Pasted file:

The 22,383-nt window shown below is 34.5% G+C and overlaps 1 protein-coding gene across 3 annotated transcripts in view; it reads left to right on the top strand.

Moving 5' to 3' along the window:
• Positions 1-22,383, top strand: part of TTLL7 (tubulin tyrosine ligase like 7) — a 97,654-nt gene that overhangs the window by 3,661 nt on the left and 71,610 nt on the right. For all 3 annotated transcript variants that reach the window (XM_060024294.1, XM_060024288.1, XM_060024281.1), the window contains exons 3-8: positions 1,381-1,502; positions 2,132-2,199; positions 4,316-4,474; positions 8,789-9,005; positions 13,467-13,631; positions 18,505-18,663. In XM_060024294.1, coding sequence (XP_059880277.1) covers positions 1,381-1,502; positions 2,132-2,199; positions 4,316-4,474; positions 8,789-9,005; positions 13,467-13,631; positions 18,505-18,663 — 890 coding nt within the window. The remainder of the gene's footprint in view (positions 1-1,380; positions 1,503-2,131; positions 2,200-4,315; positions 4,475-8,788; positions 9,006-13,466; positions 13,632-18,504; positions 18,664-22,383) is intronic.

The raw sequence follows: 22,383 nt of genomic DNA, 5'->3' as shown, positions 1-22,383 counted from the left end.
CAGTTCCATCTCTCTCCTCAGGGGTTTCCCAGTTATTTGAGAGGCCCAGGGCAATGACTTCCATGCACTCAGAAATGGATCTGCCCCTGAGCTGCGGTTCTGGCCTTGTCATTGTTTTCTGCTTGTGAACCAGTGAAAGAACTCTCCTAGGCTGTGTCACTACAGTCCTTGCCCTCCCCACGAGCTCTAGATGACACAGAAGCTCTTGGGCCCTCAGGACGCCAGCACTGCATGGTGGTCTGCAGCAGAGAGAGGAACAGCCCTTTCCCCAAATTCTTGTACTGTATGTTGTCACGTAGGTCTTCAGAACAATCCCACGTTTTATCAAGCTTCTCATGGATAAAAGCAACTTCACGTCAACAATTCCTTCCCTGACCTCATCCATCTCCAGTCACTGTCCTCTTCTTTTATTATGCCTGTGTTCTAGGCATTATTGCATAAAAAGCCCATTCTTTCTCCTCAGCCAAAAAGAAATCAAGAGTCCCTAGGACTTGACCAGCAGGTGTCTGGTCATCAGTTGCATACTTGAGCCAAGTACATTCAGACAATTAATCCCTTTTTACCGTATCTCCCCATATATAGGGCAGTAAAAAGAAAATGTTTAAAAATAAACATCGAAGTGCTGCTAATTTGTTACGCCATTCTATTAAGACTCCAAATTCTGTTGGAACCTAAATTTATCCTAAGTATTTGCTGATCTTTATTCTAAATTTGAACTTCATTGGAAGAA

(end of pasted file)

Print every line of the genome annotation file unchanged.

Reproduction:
The 22,383-nt window shown below is 34.5% G+C and overlaps 1 protein-coding gene across 3 annotated transcripts in view; it reads left to right on the top strand.

Moving 5' to 3' along the window:
• Positions 1-22,383, top strand: part of TTLL7 (tubulin tyrosine ligase like 7) — a 97,654-nt gene that overhangs the window by 3,661 nt on the left and 71,610 nt on the right. For all 3 annotated transcript variants that reach the window (XM_060024294.1, XM_060024288.1, XM_060024281.1), the window contains exons 3-8: positions 1,381-1,502; positions 2,132-2,199; positions 4,316-4,474; positions 8,789-9,005; positions 13,467-13,631; positions 18,505-18,663. In XM_060024294.1, coding sequence (XP_059880277.1) covers positions 1,381-1,502; positions 2,132-2,199; positions 4,316-4,474; positions 8,789-9,005; positions 13,467-13,631; positions 18,505-18,663 — 890 coding nt within the window. The remainder of the gene's footprint in view (positions 1-1,380; positions 1,503-2,131; positions 2,200-4,315; positions 4,475-8,788; positions 9,006-13,466; positions 13,632-18,504; positions 18,664-22,383) is intronic.

The raw sequence follows: 22,383 nt of genomic DNA, 5'->3' as shown, positions 1-22,383 counted from the left end.
CAGTTCCATCTCTCTCCTCAGGGGTTTCCCAGTTATTTGAGAGGCCCAGGGCAATGACTTCCATGCACTCAGAAATGGATCTGCCCCTGAGCTGCGGTTCTGGCCTTGTCATTGTTTTCTGCTTGTGAACCAGTGAAAGAACTCTCCTAGGCTGTGTCACTACAGTCCTTGCCCTCCCCACGAGCTCTAGATGACACAGAAGCTCTTGGGCCCTCAGGACGCCAGCACTGCATGGTGGTCTGCAGCAGAGAGAGGAACAGCCCTTTCCCCAAATTCTTGTACTGTATGTTGTCACGTAGGTCTTCAGAACAATCCCACGTTTTATCAAGCTTCTCATGGATAAAAGCAACTTCACGTCAACAATTCCTTCCCTGACCTCATCCATCTCCAGTCACTGTCCTCTTCTTTTATTATGCCTGTGTTCTAGGCATTATTGCATAAAAAGCCCATTCTTTCTCCTCAGCCAAAAAGAAATCAAGAGTCCCTAGGACTTGACCAGCAGGTGTCTGGTCATCAGTTGCATACTTGAGCCAAGTACATTCAGACAATTAATCCCTTTTTACCGTATCTCCCCATATATAGGGCAGTAAAAAGAAAATGTTTAAAAATAAACATCGAAGTGCTGCTAATTTGTTACGCCATTCTATTAAGACTCCAAATTCTGTTGGAACCTAAATTTATCCTAAGTATTTGCTGATCTTTATTCTAAATTTGAACTTCATTGGAAGAA